Prospective study of mustard allergy: first study with double-blind placebo-controlled food challenge trials (24 cases)


Martine Morisset Department of Internal Medicine Clinical Immunology and Allergology University Hospital 29 avenue du Maréchal de Lattre de Tassigny 54035 Nancy Cedex France


Background: Mustard allergy accounts for 1.1% of food allergies in children. However, double-blind placebo-controlled food challenge trials (DB PCFCs) have not yet been proposed.

Objective: To carry out DB PCFCs to determine the real frequency of mustard allergy in patients sensitized to mustard.

Methods: A prospective study was conducted in 30 subjects aged 3–20 years presenting positive prick tests to ground mustard seeds (Brassica nigra), mustard flour (B. juncea), metabisulfite-free strong mustard seasoning (B. juncea) and a commercialized allergenic extract (B. nigra). Twenty-seven subjects were screened for mustard-specific immunoglobulin E (IgE). PCFCs were carried out either DB or single blind (SB) with up to 1340 mg of metabisulfite-free seasoning.

Results: The mean diameter of the wheal induced by prick tests with the allergenic extract was lower (n.s.) than that induced by the native mustard products: 5.8 mm (1.5–15) vs 6.9 mm (0.5–18) for B. nigra ground seeds, 7.8 mm (1–20) for B. juncea flour and 9.7 mm (3–20) for the strong mustard seasoning. The diameter of the wheal induced by the allergenic extract was significantly different from that induced by the mustard seasoning (P < 0.005). The mean of mustard specific-IgE values was 8.7 KU/l (0.35–72.4). Seven of 30 food challenges were considered positive. Mean prick test results in the positive and negative PCFC subgroups were 5.5 mm vs 5.9 mm for the commercialized extract, 10.9 mm vs 5.8 mm for B. nigra ground seeds (P < 0.01), 9.9 mm vs 7.1 mm for B. juncea flour (n.s. P > 0.25) and 11.5 mm vs 9.1 mm for the metabisulfite-free mustard seasoning (n.s. P > 0.1). Mean specific IgE values determined by CAP system radioallergosorbent test (Phadebas Pharmacia) were higher but not significantly so (P > 0.25) in the subgroup with mustard allergy (12.3 K/l vs 7.6 KU/l).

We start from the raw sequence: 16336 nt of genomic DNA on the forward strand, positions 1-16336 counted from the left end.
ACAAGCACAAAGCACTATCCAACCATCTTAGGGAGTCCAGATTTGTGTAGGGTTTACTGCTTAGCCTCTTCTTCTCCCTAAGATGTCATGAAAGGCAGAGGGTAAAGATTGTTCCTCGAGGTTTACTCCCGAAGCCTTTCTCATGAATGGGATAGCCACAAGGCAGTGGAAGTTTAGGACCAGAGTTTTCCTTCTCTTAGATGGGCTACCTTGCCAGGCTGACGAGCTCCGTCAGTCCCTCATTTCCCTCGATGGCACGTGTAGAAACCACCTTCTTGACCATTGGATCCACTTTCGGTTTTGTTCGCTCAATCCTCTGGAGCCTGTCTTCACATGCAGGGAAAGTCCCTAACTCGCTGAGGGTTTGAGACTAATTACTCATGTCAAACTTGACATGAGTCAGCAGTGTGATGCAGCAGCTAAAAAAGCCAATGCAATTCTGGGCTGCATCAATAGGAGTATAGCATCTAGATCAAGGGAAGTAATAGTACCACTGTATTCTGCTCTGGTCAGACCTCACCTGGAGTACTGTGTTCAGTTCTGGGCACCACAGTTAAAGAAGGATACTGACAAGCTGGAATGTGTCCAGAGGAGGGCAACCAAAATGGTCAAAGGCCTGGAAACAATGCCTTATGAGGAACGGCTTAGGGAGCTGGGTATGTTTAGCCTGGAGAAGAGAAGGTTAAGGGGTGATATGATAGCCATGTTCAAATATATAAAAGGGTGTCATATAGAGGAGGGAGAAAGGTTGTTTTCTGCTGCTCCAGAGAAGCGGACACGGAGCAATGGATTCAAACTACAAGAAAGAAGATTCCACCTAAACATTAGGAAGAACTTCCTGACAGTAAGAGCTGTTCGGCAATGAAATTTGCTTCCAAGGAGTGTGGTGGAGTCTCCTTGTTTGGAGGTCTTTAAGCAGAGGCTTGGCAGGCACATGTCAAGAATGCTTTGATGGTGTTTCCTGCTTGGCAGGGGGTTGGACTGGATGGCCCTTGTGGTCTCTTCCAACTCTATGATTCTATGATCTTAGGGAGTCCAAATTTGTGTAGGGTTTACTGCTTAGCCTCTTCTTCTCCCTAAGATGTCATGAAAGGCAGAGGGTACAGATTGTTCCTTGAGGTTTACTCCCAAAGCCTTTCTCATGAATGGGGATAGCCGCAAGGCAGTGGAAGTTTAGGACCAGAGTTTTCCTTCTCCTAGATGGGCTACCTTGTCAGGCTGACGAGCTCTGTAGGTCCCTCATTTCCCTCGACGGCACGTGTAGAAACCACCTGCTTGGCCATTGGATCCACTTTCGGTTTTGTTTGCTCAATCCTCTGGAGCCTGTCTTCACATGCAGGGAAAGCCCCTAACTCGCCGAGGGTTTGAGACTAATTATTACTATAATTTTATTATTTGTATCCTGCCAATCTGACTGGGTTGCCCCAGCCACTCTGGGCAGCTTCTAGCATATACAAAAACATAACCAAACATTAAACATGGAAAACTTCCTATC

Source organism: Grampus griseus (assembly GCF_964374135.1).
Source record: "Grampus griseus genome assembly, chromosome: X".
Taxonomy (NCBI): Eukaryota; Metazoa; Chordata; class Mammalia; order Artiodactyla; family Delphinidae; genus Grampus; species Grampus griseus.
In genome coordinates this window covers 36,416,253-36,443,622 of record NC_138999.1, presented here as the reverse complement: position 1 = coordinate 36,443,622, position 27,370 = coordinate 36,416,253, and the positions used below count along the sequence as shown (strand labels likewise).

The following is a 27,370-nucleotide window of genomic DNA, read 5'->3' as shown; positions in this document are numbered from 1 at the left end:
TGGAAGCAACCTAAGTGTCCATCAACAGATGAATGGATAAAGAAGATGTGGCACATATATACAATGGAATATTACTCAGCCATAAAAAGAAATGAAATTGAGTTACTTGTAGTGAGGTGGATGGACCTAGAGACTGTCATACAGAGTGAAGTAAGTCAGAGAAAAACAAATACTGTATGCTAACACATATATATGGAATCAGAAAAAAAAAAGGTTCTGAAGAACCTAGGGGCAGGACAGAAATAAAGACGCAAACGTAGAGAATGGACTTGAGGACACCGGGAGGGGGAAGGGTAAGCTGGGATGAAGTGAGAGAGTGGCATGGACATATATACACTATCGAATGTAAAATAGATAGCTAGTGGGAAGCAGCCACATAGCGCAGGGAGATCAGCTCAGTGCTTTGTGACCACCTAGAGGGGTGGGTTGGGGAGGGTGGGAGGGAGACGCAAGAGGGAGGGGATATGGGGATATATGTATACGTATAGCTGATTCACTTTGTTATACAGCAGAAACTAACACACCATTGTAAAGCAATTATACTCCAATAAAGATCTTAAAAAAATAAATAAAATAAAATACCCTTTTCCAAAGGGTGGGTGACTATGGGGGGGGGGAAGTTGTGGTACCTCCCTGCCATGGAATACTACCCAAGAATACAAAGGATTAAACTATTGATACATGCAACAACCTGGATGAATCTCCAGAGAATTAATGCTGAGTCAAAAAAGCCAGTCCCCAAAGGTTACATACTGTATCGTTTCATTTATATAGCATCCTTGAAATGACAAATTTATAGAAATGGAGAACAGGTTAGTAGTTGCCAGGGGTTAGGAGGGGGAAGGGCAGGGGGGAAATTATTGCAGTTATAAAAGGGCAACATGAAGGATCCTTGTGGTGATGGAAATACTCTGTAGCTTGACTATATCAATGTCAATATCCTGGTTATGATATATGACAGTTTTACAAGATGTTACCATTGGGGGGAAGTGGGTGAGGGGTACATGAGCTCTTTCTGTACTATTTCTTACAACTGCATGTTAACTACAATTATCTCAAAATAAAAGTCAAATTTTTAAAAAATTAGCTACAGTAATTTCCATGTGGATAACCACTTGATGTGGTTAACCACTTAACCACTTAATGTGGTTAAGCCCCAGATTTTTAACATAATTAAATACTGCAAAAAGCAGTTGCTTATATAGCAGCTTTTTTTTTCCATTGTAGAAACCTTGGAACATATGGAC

Conclusions: About 23.3% of the sensitized subjects were allergic to a routine dose of mustard. Positive prick tests and the presence of specific IgE were not predictive. SB PCFC or DB PCFC is required before recommending avoidance diets.